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File:(±)-Tianeptine Structural Formulae V.1.svg
Systematic (IUPAC) name
(RS)-7-(3-chloro-6-methyl-6,11-dihydrodibenzo[c,f][1,2]thiazepin-11-ylamino)heptanoic acid S,S-dioxide
Clinical data
Routes of
Legal status
Legal status
  • ℞ (Prescription only)
Pharmacokinetic data
Bioavailability 70-99%[1]
Metabolism Hepatic
Biological half-life 2.5 hours[1]
Excretion Renal[1]
CAS Number 66981-73-5
ATC code N06AX14 (WHO)
PubChem CID 68870
Chemical data
Formula C21H25ClN2O4S
Molar mass 436.953 g/mol[[Script error: No such module "String".]]
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Coaxil redirects here. For the transmission line for radio frequency signals, see Coaxial cable.

Tianeptine (INN) (Stablon, Coaxil, Tatinol) is a selective serotonin reuptake enhancer (SSRE) drug used for treating major depressive episodes (mild, moderate, or severe). Unlike conventional tricyclic antidepressants, tianeptine enhances the reuptake of serotonin instead of inhibiting it, opposite to the action of SSRIs. Moreover, it enhances the extracellular concentration of dopamine in the nucleus accumbens[2] and modulates the D2 and D3 dopamine receptors.[3] There is also action on the NMDA and AMPA receptors.

Tianeptine, indicated as a thymoleptic, reduces the effects of serotonin in the limbic system and the pre-frontal cortex, giving rise to a mood elevation, unlike the mood blunting associated with SSRIs. Like SSRIs, however, tianeptine's onset-of-action delay is approximately 2–6 weeks with improvements sometimes noticeable in as soon as one week.

Its short-lived, but pleasant, stimulant effect experienced by some patients is shared with its predecessor, amineptine, whose side effects related to dopamine uptake inhibitor activity resulted in Servier's research into tianeptine.[citation needed] Suggested dosage is three times daily, due to its short duration of action.

Tianeptine has strong antidepressant and anxiolytic properties with a relative lack of sedative, anticholinergic and cardiovascular adverse effects, thus suggesting it is particularly suitable for use in elderly patients and in those following alcohol withdrawal; such patients can be more sensitive to the adverse effects of psychotropic drugs.[4]

Recent interesting results indicate anticonvulsant and analgesic activity of tianeptine and its possible interaction with adenosine A1 receptors.[5]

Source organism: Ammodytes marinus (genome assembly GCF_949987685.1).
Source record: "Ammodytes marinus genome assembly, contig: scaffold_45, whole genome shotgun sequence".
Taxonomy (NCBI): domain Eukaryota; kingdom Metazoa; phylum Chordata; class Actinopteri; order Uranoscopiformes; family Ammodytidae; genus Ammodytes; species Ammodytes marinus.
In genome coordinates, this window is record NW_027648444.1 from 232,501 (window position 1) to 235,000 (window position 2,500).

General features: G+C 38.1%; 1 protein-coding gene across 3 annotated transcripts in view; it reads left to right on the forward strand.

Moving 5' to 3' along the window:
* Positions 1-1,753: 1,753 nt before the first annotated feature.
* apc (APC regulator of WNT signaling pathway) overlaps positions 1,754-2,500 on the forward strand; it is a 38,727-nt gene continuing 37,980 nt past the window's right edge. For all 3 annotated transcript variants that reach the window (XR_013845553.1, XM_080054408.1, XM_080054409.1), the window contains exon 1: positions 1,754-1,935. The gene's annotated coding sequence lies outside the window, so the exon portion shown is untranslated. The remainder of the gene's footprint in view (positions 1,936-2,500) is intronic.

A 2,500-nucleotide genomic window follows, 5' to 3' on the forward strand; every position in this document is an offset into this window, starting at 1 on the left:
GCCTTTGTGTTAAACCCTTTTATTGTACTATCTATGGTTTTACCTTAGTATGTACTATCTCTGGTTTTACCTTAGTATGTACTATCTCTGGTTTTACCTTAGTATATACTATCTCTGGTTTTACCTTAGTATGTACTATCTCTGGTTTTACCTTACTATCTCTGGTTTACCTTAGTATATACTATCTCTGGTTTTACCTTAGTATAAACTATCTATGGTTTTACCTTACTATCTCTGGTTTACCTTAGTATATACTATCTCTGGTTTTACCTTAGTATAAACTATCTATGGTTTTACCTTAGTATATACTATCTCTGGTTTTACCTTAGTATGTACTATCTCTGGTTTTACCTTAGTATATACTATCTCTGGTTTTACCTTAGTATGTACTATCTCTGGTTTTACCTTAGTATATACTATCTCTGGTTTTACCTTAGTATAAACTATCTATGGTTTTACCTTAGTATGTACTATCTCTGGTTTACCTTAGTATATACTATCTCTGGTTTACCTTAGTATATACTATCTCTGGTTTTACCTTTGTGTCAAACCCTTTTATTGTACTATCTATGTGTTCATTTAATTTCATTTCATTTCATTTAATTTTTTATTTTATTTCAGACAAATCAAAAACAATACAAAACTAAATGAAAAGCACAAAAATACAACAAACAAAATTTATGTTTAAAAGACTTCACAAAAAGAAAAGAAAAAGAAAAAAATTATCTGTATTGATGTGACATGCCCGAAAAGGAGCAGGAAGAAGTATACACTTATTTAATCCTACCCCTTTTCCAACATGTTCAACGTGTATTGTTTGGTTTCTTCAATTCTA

Currently, Tianeptine is approved in France and manufactured and marketed by Laboratoires Servier SA; it is also marketed in a number of other European countries under the trade name "Coaxil" as well as in Asia and Latin America as "Stablon" and "Tatinol" but it is not available in the UK.



Tianeptine shows efficacy against serious depressive episodes (major depression), comparable to amitriptyline, imipramine and fluoxetine, but with far fewer side effects. It was shown to be more effective than maprotiline in a group of patients with co-existing depression and anxiety. Tianeptine also displays significant anxiolytic properties and is useful in treating a spectrum of anxiety disorders including panic disorder, as evidenced by a study in which those administered 35% CO2 gas (carbogen) on paroxetine (Paxil) or tianeptine (Stablon) therapy showed equivalent panic-blocking effects.[6]

Investigational and ongoing research

Tianeptine has been reported to be very effective for asthma starting in August 1998, when Dr. Fuad Lechin and colleagues at the Central University of Venezuela Institute of Experimental Medicine in Caracas published the results of a 52-week randomized controlled trial of asthmatic children; the children in the groups that received tianeptine had a sharp decrease in clinical rating and increased lung function.[7] Two years earlier, they had found a close, positive association between free serotonin in plasma and severity of asthma in symptomatic patients.[8] As tianeptine was the only agent known to both reduce free serotonin in plasma and enhance uptake in platelets, they decided to use it to see if reducing free serotonin levels in plasma would help.[7] By November 2004, there had been two double-blind placebo-controlled crossover trials, and a 25,000+ patient open-label study lasting over seven years, all showing effectiveness.[9] A 2005 study in Egypt demonstrated tianeptine to be effective in men with depression and erectile dysfunction.[10] Tianeptine also has anticonvulsant and analgesic effects,[5] and a clinical trial in Spain that ended in January 2007 has shown that tianeptine is effective in treating pain due to fibromyalgia.[11][12] Tianeptine is also being studied in the treatment of ADD/ADHD.